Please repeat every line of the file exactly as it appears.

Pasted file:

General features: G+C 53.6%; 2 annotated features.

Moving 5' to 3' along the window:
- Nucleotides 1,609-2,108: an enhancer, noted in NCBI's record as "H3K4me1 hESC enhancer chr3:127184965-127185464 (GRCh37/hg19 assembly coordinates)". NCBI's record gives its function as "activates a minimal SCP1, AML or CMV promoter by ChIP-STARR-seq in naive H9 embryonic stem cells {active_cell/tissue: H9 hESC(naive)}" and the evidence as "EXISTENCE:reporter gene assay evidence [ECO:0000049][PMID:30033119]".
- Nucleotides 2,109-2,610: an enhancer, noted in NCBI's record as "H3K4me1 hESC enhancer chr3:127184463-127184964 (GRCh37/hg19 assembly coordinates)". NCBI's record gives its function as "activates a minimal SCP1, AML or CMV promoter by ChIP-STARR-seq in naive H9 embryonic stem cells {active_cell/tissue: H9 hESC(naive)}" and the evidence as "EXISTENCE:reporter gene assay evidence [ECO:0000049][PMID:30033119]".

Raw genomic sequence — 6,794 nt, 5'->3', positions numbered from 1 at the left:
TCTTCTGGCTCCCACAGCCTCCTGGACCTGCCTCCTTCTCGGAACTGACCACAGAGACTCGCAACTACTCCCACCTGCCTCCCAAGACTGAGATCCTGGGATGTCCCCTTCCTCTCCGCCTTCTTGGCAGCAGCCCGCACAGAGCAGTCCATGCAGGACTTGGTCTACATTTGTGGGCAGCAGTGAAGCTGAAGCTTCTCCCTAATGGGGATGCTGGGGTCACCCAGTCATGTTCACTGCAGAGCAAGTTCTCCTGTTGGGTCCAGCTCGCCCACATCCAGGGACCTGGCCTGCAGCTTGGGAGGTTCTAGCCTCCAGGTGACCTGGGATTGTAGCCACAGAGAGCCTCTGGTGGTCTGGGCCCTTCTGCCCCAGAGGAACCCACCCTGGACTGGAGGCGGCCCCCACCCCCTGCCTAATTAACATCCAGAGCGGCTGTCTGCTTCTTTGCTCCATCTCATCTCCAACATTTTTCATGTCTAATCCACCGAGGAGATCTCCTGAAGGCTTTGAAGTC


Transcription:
General features: G+C 53.6%; 2 annotated features.

Moving 5' to 3' along the window:
- Nucleotides 1,609-2,108: an enhancer, noted in NCBI's record as "H3K4me1 hESC enhancer chr3:127184965-127185464 (GRCh37/hg19 assembly coordinates)". NCBI's record gives its function as "activates a minimal SCP1, AML or CMV promoter by ChIP-STARR-seq in naive H9 embryonic stem cells {active_cell/tissue: H9 hESC(naive)}" and the evidence as "EXISTENCE:reporter gene assay evidence [ECO:0000049][PMID:30033119]".
- Nucleotides 2,109-2,610: an enhancer, noted in NCBI's record as "H3K4me1 hESC enhancer chr3:127184463-127184964 (GRCh37/hg19 assembly coordinates)". NCBI's record gives its function as "activates a minimal SCP1, AML or CMV promoter by ChIP-STARR-seq in naive H9 embryonic stem cells {active_cell/tissue: H9 hESC(naive)}" and the evidence as "EXISTENCE:reporter gene assay evidence [ECO:0000049][PMID:30033119]".

Raw genomic sequence — 6,794 nt, 5'->3', positions numbered from 1 at the left:
TCTTCTGGCTCCCACAGCCTCCTGGACCTGCCTCCTTCTCGGAACTGACCACAGAGACTCGCAACTACTCCCACCTGCCTCCCAAGACTGAGATCCTGGGATGTCCCCTTCCTCTCCGCCTTCTTGGCAGCAGCCCGCACAGAGCAGTCCATGCAGGACTTGGTCTACATTTGTGGGCAGCAGTGAAGCTGAAGCTTCTCCCTAATGGGGATGCTGGGGTCACCCAGTCATGTTCACTGCAGAGCAAGTTCTCCTGTTGGGTCCAGCTCGCCCACATCCAGGGACCTGGCCTGCAGCTTGGGAGGTTCTAGCCTCCAGGTGACCTGGGATTGTAGCCACAGAGAGCCTCTGGTGGTCTGGGCCCTTCTGCCCCAGAGGAACCCACCCTGGACTGGAGGCGGCCCCCACCCCCTGCCTAATTAACATCCAGAGCGGCTGTCTGCTTCTTTGCTCCATCTCATCTCCAACATTTTTCATGTCTAATCCACCGAGGAGATCTCCTGAAGGCTTTGAAGTC